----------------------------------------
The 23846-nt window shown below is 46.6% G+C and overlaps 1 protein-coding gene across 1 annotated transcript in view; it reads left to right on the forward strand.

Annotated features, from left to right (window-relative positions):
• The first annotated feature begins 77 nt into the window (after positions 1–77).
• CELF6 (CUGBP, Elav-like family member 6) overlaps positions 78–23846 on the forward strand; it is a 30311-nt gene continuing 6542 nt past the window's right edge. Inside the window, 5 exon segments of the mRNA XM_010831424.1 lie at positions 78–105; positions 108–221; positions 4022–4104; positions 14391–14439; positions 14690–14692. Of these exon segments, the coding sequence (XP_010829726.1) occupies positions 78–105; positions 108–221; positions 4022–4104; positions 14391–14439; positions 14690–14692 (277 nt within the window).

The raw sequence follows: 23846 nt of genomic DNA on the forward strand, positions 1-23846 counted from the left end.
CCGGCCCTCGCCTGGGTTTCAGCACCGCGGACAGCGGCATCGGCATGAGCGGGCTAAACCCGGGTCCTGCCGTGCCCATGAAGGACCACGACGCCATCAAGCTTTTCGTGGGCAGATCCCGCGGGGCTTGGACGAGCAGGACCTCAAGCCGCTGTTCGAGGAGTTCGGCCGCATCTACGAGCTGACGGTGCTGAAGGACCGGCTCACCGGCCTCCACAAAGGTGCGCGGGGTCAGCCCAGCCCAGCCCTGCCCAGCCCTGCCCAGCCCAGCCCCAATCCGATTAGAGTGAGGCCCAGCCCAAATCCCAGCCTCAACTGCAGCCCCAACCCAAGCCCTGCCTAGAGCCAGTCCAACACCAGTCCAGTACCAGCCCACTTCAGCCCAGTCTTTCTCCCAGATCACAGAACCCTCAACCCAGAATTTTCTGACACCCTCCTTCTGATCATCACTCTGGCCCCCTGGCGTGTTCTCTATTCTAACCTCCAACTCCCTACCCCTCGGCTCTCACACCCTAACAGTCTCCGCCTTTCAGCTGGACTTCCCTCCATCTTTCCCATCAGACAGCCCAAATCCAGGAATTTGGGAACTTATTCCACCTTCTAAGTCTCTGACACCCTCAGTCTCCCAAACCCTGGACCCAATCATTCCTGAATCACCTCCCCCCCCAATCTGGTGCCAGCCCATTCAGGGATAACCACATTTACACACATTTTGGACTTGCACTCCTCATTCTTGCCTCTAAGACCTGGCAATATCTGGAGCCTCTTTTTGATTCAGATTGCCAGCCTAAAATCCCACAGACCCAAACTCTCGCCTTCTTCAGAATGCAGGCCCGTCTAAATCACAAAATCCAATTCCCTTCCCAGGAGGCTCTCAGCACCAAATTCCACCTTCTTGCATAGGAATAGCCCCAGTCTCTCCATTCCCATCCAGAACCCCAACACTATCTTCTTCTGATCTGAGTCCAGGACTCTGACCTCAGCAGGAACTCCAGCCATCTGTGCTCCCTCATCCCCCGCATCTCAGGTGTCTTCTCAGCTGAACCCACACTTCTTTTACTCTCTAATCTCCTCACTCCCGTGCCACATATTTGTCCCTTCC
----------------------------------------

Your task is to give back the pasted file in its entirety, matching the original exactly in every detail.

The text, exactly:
The 23846-nt window shown below is 46.6% G+C and overlaps 1 protein-coding gene across 1 annotated transcript in view; it reads left to right on the forward strand.

Annotated features, from left to right (window-relative positions):
• The first annotated feature begins 77 nt into the window (after positions 1–77).
• CELF6 (CUGBP, Elav-like family member 6) overlaps positions 78–23846 on the forward strand; it is a 30311-nt gene continuing 6542 nt past the window's right edge. Inside the window, 5 exon segments of the mRNA XM_010831424.1 lie at positions 78–105; positions 108–221; positions 4022–4104; positions 14391–14439; positions 14690–14692. Of these exon segments, the coding sequence (XP_010829726.1) occupies positions 78–105; positions 108–221; positions 4022–4104; positions 14391–14439; positions 14690–14692 (277 nt within the window).

The raw sequence follows: 23846 nt of genomic DNA on the forward strand, positions 1-23846 counted from the left end.
CCGGCCCTCGCCTGGGTTTCAGCACCGCGGACAGCGGCATCGGCATGAGCGGGCTAAACCCGGGTCCTGCCGTGCCCATGAAGGACCACGACGCCATCAAGCTTTTCGTGGGCAGATCCCGCGGGGCTTGGACGAGCAGGACCTCAAGCCGCTGTTCGAGGAGTTCGGCCGCATCTACGAGCTGACGGTGCTGAAGGACCGGCTCACCGGCCTCCACAAAGGTGCGCGGGGTCAGCCCAGCCCAGCCCTGCCCAGCCCTGCCCAGCCCAGCCCCAATCCGATTAGAGTGAGGCCCAGCCCAAATCCCAGCCTCAACTGCAGCCCCAACCCAAGCCCTGCCTAGAGCCAGTCCAACACCAGTCCAGTACCAGCCCACTTCAGCCCAGTCTTTCTCCCAGATCACAGAACCCTCAACCCAGAATTTTCTGACACCCTCCTTCTGATCATCACTCTGGCCCCCTGGCGTGTTCTCTATTCTAACCTCCAACTCCCTACCCCTCGGCTCTCACACCCTAACAGTCTCCGCCTTTCAGCTGGACTTCCCTCCATCTTTCCCATCAGACAGCCCAAATCCAGGAATTTGGGAACTTATTCCACCTTCTAAGTCTCTGACACCCTCAGTCTCCCAAACCCTGGACCCAATCATTCCTGAATCACCTCCCCCCCCAATCTGGTGCCAGCCCATTCAGGGATAACCACATTTACACACATTTTGGACTTGCACTCCTCATTCTTGCCTCTAAGACCTGGCAATATCTGGAGCCTCTTTTTGATTCAGATTGCCAGCCTAAAATCCCACAGACCCAAACTCTCGCCTTCTTCAGAATGCAGGCCCGTCTAAATCACAAAATCCAATTCCCTTCCCAGGAGGCTCTCAGCACCAAATTCCACCTTCTTGCATAGGAATAGCCCCAGTCTCTCCATTCCCATCCAGAACCCCAACACTATCTTCTTCTGATCTGAGTCCAGGACTCTGACCTCAGCAGGAACTCCAGCCATCTGTGCTCCCTCATCCCCCGCATCTCAGGTGTCTTCTCAGCTGAACCCACACTTCTTTTACTCTCTAATCTCCTCACTCCCGTGCCACATATTTGTCCCTTCC